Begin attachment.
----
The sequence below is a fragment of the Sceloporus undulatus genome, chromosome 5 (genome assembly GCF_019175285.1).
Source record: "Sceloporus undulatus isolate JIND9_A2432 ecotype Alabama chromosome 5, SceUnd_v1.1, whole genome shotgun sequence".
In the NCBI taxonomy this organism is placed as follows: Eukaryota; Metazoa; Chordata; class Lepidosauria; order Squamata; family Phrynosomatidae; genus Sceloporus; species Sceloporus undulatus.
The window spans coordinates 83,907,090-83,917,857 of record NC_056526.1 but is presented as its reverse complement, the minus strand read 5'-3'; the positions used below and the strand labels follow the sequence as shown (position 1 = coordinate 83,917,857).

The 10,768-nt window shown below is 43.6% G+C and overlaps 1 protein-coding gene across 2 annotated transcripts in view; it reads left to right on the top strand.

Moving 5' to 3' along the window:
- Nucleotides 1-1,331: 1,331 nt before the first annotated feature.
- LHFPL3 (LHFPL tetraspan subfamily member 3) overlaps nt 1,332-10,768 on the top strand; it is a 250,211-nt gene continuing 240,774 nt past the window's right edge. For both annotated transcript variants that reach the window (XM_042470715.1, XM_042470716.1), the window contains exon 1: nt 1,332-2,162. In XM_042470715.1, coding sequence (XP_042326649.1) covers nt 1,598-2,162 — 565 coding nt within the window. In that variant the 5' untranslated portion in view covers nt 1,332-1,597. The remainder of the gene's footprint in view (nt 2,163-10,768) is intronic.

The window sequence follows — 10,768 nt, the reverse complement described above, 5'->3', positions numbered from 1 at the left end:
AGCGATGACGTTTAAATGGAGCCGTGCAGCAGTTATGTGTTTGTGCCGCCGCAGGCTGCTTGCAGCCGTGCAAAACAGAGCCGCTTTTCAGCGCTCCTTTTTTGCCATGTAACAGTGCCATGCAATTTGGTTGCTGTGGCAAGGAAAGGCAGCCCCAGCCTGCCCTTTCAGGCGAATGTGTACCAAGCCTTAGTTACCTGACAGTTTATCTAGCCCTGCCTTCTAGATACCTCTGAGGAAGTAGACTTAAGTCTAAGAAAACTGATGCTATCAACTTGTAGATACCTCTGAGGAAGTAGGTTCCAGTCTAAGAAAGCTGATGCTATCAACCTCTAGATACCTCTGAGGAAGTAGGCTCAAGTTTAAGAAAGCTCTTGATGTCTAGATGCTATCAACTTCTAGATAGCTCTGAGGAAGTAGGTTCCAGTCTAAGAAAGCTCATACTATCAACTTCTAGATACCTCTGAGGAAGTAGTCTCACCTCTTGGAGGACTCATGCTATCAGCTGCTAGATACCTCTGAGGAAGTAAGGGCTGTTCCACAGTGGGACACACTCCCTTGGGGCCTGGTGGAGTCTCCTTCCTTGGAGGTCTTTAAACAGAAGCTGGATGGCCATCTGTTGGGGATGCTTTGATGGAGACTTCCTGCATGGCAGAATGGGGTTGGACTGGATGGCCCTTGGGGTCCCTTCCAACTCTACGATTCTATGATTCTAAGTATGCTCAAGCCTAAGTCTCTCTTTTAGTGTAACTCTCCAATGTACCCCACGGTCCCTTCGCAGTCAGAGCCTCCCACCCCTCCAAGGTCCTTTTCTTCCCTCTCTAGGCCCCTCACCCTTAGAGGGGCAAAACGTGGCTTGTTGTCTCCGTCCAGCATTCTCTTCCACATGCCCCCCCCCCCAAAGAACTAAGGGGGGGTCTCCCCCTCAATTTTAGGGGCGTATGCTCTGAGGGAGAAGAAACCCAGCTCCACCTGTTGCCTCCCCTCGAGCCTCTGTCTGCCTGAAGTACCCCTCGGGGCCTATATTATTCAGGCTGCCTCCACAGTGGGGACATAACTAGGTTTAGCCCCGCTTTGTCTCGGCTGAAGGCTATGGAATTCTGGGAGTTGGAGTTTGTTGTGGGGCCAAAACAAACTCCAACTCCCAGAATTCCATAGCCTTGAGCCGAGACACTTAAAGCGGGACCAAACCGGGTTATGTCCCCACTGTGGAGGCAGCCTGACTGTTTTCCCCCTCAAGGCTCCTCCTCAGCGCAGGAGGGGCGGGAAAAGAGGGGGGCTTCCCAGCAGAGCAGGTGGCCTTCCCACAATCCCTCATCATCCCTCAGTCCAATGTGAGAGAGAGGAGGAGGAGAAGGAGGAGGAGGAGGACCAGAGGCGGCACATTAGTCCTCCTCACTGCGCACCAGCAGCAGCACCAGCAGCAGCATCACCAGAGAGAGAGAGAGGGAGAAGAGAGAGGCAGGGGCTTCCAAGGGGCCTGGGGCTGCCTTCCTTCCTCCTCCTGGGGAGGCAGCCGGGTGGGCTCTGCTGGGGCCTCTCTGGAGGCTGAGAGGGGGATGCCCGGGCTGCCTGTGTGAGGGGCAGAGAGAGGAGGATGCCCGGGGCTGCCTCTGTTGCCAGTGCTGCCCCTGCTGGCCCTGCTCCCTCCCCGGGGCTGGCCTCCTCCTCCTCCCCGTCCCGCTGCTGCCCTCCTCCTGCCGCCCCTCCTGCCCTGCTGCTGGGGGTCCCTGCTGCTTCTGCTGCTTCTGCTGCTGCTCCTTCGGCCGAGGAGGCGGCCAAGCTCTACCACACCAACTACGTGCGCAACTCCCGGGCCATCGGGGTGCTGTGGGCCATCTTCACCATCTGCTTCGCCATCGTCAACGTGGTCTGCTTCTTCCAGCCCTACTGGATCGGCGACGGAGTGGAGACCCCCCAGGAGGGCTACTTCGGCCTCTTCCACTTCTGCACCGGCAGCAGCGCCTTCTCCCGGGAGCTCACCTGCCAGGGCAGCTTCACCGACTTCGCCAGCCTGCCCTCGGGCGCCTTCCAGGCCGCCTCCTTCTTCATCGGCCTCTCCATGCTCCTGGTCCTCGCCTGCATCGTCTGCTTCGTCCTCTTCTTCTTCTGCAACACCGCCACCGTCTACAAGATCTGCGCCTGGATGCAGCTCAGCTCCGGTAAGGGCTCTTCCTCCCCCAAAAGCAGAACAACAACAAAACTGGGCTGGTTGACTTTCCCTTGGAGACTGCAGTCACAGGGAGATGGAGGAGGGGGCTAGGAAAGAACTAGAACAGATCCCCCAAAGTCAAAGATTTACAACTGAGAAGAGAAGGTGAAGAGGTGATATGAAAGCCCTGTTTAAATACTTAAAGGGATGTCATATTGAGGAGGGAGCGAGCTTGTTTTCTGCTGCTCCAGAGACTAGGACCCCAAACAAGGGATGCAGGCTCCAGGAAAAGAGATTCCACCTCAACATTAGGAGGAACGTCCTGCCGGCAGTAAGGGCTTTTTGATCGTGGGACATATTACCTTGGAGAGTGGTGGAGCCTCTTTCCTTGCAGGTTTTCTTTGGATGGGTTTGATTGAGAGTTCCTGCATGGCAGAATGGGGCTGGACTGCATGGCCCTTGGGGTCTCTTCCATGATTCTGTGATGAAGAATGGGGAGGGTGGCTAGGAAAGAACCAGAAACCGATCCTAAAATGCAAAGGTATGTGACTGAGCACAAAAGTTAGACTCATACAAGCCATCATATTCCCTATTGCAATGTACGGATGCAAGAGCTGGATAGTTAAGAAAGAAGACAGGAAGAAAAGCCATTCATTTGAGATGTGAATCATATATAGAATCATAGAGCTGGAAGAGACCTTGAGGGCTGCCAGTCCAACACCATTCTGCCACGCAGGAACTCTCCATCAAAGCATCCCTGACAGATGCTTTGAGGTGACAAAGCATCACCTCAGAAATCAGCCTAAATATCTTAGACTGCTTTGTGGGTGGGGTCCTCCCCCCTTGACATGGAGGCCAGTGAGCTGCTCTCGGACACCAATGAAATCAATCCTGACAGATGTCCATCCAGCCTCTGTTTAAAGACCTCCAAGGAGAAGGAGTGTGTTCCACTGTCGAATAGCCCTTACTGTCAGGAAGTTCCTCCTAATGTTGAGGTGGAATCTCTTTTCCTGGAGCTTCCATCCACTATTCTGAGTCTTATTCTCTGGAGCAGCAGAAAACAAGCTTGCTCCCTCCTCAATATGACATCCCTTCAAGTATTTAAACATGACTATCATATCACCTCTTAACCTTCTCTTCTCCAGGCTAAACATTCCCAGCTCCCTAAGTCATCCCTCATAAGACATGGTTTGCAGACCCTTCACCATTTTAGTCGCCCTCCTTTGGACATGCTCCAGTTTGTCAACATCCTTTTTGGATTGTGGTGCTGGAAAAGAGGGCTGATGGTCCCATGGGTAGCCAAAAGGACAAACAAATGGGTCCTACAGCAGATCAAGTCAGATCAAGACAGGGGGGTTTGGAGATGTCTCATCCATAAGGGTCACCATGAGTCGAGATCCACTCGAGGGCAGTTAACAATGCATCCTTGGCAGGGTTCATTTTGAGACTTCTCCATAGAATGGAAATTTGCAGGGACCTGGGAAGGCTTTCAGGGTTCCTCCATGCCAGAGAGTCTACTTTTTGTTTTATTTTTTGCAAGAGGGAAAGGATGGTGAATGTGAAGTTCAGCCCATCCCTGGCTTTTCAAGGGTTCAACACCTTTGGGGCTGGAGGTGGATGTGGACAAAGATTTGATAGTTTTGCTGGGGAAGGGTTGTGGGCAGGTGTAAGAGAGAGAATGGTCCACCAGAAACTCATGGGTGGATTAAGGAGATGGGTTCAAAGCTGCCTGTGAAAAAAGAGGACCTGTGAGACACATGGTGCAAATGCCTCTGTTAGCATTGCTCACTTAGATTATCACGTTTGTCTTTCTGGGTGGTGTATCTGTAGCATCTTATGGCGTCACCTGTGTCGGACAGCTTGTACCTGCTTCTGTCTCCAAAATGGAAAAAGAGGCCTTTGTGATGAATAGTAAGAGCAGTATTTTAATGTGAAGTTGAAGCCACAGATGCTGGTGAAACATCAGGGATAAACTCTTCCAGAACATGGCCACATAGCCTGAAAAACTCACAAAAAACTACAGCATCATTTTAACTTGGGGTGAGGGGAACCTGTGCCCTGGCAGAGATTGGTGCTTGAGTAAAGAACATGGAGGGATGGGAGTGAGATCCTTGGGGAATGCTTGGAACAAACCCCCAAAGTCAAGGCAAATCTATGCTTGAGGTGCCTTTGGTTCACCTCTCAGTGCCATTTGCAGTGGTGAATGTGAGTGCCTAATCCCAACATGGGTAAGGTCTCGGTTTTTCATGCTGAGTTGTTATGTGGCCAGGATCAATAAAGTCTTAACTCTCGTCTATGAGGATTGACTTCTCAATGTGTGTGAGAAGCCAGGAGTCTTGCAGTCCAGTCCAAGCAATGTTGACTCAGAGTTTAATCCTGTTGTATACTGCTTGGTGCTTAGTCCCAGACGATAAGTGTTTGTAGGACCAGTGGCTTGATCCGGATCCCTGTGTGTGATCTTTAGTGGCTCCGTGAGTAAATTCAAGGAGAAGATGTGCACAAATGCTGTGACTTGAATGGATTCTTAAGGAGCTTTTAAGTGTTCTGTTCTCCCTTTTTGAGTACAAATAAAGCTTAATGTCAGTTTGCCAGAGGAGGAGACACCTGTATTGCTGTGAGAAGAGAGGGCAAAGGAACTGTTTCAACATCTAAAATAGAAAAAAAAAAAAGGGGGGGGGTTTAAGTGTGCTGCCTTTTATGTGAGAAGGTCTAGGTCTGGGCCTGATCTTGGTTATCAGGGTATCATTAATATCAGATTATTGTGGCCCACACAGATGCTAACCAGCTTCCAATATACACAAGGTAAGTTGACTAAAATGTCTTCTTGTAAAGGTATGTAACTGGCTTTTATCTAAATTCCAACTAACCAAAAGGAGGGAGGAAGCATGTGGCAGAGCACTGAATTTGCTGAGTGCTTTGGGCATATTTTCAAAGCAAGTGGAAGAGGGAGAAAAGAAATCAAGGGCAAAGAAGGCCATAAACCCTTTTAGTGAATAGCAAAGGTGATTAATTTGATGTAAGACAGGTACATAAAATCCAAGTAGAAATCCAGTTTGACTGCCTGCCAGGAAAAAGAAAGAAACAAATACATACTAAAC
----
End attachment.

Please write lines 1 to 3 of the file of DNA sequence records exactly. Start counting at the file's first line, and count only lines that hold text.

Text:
The sequence below is a fragment of the Sceloporus undulatus genome, chromosome 5 (genome assembly GCF_019175285.1).
Source record: "Sceloporus undulatus isolate JIND9_A2432 ecotype Alabama chromosome 5, SceUnd_v1.1, whole genome shotgun sequence".
In the NCBI taxonomy this organism is placed as follows: Eukaryota; Metazoa; Chordata; class Lepidosauria; order Squamata; family Phrynosomatidae; genus Sceloporus; species Sceloporus undulatus.